Williams, who has said she is 'evolving away from tennis' herself, said he was an inspiration, BBC reported.
Djokovic praised the "decade of incredible moments and battles".
Federer, 41, will end a career that featured 20 Grand Slam singles titles after the Laver Cup, which begins in London on 23 September.
"You inspired countless millions and millions of people – including me – and we will never forget," said Williams, who played against the Swiss star only once on court, facing off in a mixed doubles match at the Hopman Cup in 2019.
"Welcome to the retirement club. And thank you for being you.
"I have always looked up to you and admired you. I applaud you and look forward to all that you do in the future."
Djokovic, who has faced Federer on 50 occasions since 2006 on the ATP Tour, also posted an emotional tribute on Instagram.
"It's hard to see this day and put into words all that we've shared in this sport together," said the 21-time Grand Slam winner.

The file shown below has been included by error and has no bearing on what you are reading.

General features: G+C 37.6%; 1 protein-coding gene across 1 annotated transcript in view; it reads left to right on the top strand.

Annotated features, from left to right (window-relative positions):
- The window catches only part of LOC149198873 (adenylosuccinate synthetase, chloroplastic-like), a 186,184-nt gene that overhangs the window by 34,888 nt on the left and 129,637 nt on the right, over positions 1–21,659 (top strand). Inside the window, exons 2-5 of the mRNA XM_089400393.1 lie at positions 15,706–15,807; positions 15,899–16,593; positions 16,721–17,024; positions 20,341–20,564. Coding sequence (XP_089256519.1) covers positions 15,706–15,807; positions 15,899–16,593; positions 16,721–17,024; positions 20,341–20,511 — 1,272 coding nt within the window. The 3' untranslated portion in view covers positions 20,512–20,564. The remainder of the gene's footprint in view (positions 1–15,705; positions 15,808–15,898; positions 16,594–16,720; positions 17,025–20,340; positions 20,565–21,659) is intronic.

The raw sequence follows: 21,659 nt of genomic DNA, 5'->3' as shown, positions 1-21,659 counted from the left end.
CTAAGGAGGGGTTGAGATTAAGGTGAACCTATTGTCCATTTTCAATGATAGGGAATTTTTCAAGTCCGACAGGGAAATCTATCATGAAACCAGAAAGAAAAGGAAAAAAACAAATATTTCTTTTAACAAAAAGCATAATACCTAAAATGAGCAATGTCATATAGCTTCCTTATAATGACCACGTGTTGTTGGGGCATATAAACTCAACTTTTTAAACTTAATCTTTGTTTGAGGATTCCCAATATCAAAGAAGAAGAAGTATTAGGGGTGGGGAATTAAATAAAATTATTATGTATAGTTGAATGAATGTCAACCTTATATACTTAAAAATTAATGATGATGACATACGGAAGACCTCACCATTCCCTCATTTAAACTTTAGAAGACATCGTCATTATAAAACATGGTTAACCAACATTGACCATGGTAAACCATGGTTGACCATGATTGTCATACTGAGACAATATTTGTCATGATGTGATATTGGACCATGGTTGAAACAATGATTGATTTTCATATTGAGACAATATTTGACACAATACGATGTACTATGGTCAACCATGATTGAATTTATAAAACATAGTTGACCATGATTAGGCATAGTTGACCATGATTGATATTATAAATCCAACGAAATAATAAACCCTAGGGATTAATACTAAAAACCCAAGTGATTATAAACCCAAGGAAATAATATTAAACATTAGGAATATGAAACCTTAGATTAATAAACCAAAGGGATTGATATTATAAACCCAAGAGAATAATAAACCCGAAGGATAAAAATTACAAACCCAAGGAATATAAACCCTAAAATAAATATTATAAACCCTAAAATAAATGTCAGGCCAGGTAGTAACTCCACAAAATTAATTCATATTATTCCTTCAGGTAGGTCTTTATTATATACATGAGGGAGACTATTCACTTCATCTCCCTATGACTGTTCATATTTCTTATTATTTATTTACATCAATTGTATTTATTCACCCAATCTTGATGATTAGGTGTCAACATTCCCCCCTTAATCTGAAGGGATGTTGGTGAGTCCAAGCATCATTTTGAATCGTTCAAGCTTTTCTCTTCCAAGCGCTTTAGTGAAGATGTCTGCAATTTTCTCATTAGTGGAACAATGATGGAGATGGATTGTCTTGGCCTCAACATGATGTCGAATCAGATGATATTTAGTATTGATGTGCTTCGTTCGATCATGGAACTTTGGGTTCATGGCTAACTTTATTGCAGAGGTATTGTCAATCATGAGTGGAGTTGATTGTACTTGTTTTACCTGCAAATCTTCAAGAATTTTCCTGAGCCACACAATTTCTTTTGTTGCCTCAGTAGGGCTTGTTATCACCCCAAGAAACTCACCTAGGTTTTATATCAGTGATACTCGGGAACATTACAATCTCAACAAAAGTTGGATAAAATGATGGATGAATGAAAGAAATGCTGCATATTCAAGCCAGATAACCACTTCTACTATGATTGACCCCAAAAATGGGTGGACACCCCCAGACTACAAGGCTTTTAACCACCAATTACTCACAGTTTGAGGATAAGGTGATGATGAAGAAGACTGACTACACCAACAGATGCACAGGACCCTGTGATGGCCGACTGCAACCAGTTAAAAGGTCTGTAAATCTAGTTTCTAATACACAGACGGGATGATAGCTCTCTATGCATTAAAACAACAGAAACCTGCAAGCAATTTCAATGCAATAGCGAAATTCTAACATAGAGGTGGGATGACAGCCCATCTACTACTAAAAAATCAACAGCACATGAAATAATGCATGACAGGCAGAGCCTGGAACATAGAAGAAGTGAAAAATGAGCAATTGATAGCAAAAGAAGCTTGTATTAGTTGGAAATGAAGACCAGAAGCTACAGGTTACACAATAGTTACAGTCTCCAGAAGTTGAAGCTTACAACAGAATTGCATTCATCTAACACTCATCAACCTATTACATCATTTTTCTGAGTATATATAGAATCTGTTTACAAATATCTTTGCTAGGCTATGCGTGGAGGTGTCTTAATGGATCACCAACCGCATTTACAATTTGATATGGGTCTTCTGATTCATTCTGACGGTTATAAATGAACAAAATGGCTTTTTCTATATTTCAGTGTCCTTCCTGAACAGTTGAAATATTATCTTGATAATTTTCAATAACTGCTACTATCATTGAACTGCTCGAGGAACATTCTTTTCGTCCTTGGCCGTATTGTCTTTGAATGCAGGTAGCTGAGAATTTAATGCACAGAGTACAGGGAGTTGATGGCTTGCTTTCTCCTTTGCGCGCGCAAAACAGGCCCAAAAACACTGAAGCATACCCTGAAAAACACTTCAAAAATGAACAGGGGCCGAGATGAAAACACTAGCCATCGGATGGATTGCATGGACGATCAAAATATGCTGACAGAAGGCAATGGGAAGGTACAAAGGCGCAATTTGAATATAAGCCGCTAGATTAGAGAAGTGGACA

"Over a decade of incredible moments and battles to think back on, your career has set the tone for what it means to achieve excellence and lead with integrity and poise. It's an honour to know you on and off court, and for many more years to come."
Federer's decision to retire from the sport after three years blighted by knee injuries has prompted a wave of tributes.
His great rival Rafael Nadal – the only other player, along with Djokovic, with more Grand Slam singles titles than Federer – said it was "a sad day" for sport.
Federer's appeal extended to legends of other sports.
Argentina and Paris St-Germain forward Lionel Messi described Federer as a "genius".
"Unique in tennis history and a role model for any sportsman," said the 35-year-old.
"I wish you the best in your new stage. We will miss seeing you on the court."